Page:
• However, let's go back to 2016 and the lovely flat white I had on my first visit, which I...
  • ... followed with a pour-over, beautifully presented in a carafe. Cool cup, by the way.
  • I also had a goat's cheese sandwich for lunch, lunch being a common theme of my visits.
  • I visited twice in 2020. On my first visit, in September, I had the guest espresso...
  • ... and the Eggs Benedict with vegan bacon, which came on its own...
  • ... although I ordered extra toast with mine.
  • These days, along with table service, everyone gets a bottle of water and a glass.
  • On my return at the start of October, I had learnt my lesson, so ordered more.
  • I had the poached eggs on toast, with a side order of...
  • ... extra toast, smashed avocado and mushrooms.
  • I paired this with the filter option, a single-origin from the DRC, which was prepared...
  • ... through the V60 and served in a carafe, with the cup on the side, all presented on...
  • ... a neat, wooden tray, which is where I'll leave you.
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Like several of Chester’s speciality coffee shops (The Barista’s, Chalk Coffee, Panna Coffee, Bridge St Coffee) Jaunty Goat is long, thin and partially underground, occupying a (slightly-below) street level unit underneath one of Chester’s famous Rows, which are unique to the city, some dating to 13th century. These continuous, half-timbered galleries form rows of shops above those at street level, accessible at regular intervals by steps up from the street.

Jaunty Goat feels slightly more modern than some, with white plastered walls and ceiling. However, towards the back, on the left, you get a feel for the original building. The wall has been left bare, exposing large blocks of dressed stone, including the beginnings of a flight of steps, leading tantalisingly upwards, that could easily date to the Middle-ages.

The only natural light comes from windows running the width of the store at the front, the door recessed in the middle. There are benches outside, a pair for each window (one bench for sitting, the other acting as a table), or you could sit inside at either of the two-person window-bars. A ramp leads down from the door, making the Jaunty Goat wheelchair-accessible throughout. The ramp also sections-off the two window-bars, making them lovely, isolated spaces, ideal for people-watching.

At the bottom of the ramp, the Jaunty Goat stretches out ahead of you, counter on the left. There’s more seating on the right, opposite the counter. A row of four two-person wooden tables runs along benches against the right-hand wall, followed by a round, four-person table. However, the bulk of the seating is right at the back.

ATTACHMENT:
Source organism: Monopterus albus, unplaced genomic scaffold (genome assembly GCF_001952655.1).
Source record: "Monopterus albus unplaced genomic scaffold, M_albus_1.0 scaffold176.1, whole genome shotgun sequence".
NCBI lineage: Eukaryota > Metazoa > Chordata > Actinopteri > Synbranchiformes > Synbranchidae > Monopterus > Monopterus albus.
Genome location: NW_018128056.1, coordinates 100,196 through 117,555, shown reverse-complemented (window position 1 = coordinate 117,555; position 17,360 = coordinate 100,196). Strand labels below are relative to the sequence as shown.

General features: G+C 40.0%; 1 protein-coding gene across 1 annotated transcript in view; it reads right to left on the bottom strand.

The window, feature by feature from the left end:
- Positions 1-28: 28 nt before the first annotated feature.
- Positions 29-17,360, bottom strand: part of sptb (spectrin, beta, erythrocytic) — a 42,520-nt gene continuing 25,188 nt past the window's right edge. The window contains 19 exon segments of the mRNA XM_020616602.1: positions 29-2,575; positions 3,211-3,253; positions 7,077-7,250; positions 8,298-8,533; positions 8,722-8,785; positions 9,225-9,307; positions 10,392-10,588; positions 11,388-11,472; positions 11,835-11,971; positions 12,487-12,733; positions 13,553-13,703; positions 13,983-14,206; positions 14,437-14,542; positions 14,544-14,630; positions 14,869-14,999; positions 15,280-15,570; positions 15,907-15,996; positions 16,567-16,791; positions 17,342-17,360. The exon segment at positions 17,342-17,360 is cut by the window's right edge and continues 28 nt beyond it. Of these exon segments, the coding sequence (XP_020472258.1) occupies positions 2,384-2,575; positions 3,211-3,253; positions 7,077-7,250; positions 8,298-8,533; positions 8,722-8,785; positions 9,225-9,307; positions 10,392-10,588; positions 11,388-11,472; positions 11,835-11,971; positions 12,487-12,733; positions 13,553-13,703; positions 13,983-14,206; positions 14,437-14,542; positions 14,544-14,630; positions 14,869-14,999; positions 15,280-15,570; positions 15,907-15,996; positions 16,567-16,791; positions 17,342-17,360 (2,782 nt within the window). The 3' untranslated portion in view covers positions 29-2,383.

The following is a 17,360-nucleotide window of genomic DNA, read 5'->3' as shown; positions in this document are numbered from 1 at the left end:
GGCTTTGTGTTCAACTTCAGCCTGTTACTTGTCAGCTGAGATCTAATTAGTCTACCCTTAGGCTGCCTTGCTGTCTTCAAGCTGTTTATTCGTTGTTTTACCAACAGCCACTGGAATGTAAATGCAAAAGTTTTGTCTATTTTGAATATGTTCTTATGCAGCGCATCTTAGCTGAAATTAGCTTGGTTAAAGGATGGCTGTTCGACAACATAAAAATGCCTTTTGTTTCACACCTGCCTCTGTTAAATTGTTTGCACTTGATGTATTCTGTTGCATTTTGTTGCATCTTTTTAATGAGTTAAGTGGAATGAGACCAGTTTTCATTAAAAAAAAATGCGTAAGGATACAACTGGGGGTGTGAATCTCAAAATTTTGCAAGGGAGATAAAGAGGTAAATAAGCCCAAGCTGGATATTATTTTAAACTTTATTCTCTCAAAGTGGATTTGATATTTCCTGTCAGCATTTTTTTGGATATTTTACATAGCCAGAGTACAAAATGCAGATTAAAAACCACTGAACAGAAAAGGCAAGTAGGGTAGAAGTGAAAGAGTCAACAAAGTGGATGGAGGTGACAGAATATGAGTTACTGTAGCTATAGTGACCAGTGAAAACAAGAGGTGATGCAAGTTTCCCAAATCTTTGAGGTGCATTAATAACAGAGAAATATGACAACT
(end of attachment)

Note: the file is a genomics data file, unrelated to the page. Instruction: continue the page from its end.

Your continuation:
Following the counter on the left, two tall, two-person tables stand against the wall (where you’ll find the stone staircase), with another two, similarly-styled four-person tables in the middle. Finally, against the right-hand wall are three sets of conventional height picnic-style tables, each seating four. These are slightly closer together, so have been separated by chest-high partitions.

Beyond this is the toilet, which is on the left, and one final seating area on the right, with the kitchen behind it. Here you’ll find two additional four-person tables against a bench along the toilet wall and, on the right, by the door to the kitchen, a splendidly-isolated tall, two-person table.

These days, Jaunty Goat offers full table service, with a sign at the corner of the counter asking you to wait to be seated. QR Codes on the tables take you to an on-line menu, while paper menus are available for those without smartphones. In a nice touch, you’ll also get a bottle of water and glass delivered to your table.

During my most recent visit, Jaunty Goat’s house espresso was a single-origin from Costa Rica, while the guest was a Guatemala Huehuetenango. The Jaunty Goat has been something of a pour-over pioneer in Chester, something which it’s continued to this day, with a single-origin filter option (currently from the Democratic Republic of Congo) available as an AeroPress, V60 or Chemex (for two). Your coffee will arrive, by the way, in a carafe with a cup on the side, all beautifully presented on a wooden tray.

For full details of what I had on my various visits (which always ended up being for lunch), please see my original post and my Coffee Spot Update.


October 2020: this is an updated version of my original post, which was published in May 2016. You can see what has changed since then in my Coffee Spot Update.

57 BRIDGE STREET • CHESTER • CH1 1NG
www.jauntygoat.co.uk +44 (0) 1244 421492
Monday 08:00 – 18:00 Roaster Jaunty Goat (espresso + filter)
Tuesday 08:00 – 18:00 Seating Tables, Window-bars, Benches (outside)
Wednesday 08:00 – 18:00 Food Breakfast, Lunch, Cake
Thursday 08:00 – 18:00 Service Table
Friday 08:00 – 18:00 Payment Cards + Cash
Saturday 08:00 – 18:00 Wifi Free (with code)
Sunday 09:00 – 18:00 Power Limited
Chain No Visits Original: 6th May 2016
Update: 11th September, 2nd October 2020

Liked this Coffee Spot? Then check out the rest of Chester’s speciality coffee scene with the Coffee Spot Guide to Chester.